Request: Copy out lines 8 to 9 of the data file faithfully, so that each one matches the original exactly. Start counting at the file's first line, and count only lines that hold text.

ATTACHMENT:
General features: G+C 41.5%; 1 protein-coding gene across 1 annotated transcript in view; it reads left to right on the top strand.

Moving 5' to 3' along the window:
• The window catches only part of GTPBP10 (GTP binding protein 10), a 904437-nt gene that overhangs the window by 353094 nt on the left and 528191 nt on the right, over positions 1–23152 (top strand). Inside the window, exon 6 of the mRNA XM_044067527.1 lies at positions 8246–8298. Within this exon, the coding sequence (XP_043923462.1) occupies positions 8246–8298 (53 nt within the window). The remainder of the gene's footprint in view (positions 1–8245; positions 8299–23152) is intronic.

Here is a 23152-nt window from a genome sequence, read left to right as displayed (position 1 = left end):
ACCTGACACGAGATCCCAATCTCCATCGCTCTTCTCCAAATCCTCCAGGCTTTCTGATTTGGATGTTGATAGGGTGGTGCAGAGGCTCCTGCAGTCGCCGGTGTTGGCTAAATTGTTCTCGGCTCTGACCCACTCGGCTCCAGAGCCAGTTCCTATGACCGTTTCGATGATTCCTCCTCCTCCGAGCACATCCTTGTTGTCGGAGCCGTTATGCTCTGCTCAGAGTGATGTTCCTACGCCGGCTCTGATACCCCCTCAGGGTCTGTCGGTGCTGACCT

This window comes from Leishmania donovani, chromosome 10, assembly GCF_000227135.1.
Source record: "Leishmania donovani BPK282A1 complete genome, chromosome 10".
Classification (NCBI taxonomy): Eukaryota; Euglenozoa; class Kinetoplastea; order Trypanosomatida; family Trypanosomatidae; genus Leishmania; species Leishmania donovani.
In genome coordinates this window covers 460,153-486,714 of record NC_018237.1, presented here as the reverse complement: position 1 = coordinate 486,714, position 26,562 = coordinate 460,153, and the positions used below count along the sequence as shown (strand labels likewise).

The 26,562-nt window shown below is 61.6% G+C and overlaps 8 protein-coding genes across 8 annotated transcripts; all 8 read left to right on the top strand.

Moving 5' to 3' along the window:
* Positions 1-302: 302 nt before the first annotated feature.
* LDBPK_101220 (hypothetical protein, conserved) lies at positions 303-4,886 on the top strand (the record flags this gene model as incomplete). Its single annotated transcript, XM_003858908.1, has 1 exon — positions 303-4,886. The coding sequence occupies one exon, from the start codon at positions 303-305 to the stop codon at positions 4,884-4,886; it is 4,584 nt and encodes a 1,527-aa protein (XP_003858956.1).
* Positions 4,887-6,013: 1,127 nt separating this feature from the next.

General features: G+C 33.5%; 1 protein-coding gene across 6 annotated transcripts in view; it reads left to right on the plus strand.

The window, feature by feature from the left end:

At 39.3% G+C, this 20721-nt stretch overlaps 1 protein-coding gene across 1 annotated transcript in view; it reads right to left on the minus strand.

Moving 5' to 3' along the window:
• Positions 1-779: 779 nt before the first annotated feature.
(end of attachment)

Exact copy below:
Classification (NCBI taxonomy): Eukaryota; Euglenozoa; class Kinetoplastea; order Trypanosomatida; family Trypanosomatidae; genus Leishmania; species Leishmania donovani.
In genome coordinates this window covers 460,153-486,714 of record NC_018237.1, presented here as the reverse complement: position 1 = coordinate 486,714, position 26,562 = coordinate 460,153, and the positions used below count along the sequence as shown (strand labels likewise).